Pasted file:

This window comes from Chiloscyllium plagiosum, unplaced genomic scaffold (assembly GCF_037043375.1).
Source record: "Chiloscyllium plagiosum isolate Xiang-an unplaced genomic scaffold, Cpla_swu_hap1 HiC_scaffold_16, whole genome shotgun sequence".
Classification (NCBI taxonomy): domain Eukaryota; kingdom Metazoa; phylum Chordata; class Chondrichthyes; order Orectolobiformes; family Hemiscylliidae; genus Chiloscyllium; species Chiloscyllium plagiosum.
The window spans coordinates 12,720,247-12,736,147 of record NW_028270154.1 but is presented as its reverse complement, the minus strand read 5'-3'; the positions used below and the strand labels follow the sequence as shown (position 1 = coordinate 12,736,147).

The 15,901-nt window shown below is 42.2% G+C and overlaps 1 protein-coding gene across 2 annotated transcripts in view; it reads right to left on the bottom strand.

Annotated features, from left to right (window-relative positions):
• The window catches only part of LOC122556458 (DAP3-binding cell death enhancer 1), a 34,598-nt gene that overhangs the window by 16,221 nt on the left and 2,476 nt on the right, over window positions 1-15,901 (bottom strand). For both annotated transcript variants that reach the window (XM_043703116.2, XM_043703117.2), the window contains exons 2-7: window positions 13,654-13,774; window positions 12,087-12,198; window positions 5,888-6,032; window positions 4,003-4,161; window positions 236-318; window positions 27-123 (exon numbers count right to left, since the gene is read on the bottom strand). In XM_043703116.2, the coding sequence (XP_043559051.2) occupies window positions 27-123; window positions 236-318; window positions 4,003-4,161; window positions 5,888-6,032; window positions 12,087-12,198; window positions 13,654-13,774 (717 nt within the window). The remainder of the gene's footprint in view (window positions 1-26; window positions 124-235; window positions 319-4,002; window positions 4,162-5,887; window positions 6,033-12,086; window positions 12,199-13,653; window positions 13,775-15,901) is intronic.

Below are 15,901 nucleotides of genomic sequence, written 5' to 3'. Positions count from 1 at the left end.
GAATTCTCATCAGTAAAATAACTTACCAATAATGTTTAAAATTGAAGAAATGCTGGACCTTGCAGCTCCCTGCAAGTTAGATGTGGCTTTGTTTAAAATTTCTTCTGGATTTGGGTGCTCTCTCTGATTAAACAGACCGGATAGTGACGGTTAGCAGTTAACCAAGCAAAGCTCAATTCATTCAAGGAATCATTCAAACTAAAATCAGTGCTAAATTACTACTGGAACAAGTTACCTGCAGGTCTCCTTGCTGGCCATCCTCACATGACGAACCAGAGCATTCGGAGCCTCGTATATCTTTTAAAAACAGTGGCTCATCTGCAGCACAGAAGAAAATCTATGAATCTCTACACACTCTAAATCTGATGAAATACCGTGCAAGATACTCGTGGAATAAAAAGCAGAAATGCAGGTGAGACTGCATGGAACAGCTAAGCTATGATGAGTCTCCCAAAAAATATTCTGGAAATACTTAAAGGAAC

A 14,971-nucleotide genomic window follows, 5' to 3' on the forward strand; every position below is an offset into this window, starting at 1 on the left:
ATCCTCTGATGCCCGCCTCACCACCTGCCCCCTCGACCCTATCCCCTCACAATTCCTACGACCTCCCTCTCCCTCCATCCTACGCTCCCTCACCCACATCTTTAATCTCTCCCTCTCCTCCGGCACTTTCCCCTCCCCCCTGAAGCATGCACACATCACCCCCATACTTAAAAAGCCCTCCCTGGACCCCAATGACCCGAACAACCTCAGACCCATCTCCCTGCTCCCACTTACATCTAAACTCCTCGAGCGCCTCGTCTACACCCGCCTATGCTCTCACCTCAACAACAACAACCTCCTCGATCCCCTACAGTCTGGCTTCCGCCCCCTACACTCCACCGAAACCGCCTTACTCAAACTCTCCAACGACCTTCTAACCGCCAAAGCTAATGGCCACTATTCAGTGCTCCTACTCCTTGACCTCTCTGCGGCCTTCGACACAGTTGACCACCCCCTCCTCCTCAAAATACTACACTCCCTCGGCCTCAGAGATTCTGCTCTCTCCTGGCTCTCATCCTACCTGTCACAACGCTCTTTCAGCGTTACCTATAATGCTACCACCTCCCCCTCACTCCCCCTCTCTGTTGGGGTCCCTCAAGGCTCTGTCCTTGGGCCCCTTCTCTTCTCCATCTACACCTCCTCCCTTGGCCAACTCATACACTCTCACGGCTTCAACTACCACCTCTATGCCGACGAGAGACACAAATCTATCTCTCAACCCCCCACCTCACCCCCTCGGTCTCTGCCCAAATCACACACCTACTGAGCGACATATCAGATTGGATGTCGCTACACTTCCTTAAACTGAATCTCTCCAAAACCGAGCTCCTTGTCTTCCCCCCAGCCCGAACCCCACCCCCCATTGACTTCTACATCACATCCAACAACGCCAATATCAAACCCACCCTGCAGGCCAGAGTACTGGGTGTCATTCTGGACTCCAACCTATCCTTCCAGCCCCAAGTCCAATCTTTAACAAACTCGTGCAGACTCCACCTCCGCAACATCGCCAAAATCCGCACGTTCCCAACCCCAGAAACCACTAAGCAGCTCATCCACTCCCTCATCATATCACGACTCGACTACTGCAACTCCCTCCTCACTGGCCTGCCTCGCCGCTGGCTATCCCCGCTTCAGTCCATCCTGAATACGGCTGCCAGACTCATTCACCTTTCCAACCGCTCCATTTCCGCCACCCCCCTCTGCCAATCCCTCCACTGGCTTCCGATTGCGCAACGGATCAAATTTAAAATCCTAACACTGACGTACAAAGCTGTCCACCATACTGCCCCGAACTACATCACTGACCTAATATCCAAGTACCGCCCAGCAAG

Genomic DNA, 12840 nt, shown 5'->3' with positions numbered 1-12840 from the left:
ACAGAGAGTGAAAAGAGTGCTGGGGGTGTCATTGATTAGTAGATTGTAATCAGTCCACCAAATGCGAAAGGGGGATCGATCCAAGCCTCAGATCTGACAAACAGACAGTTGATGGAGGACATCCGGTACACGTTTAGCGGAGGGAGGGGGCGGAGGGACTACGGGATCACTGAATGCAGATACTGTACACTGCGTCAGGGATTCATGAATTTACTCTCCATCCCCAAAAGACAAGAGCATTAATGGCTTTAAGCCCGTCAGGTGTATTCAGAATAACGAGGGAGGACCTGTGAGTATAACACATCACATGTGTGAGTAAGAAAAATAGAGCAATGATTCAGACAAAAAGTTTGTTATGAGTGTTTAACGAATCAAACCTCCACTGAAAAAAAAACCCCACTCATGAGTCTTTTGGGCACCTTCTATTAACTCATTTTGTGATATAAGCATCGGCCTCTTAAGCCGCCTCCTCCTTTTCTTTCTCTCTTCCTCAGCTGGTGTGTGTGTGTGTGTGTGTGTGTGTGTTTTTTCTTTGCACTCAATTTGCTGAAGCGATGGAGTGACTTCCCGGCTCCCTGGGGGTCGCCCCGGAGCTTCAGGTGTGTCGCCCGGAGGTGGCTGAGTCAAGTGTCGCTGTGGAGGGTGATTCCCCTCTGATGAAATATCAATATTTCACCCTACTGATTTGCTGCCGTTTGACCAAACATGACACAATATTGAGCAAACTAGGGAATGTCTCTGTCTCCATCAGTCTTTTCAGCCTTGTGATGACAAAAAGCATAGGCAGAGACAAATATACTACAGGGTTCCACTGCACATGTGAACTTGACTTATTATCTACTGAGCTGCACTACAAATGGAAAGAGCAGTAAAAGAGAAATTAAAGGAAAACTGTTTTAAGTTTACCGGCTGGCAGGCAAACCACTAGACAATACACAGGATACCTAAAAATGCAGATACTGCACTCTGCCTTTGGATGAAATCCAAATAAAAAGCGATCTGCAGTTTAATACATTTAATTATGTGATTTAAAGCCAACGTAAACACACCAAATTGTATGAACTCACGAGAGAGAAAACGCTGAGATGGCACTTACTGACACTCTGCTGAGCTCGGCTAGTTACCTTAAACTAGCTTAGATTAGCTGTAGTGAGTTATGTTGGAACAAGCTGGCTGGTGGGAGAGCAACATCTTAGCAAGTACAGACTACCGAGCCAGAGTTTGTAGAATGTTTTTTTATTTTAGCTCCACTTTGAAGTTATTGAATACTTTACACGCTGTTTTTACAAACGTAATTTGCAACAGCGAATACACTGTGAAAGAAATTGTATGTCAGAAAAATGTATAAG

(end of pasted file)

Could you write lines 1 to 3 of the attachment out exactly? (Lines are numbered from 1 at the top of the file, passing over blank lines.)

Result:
This window comes from Chiloscyllium plagiosum, unplaced genomic scaffold (assembly GCF_037043375.1).
Source record: "Chiloscyllium plagiosum isolate Xiang-an unplaced genomic scaffold, Cpla_swu_hap1 HiC_scaffold_16, whole genome shotgun sequence".
Classification (NCBI taxonomy): domain Eukaryota; kingdom Metazoa; phylum Chordata; class Chondrichthyes; order Orectolobiformes; family Hemiscylliidae; genus Chiloscyllium; species Chiloscyllium plagiosum.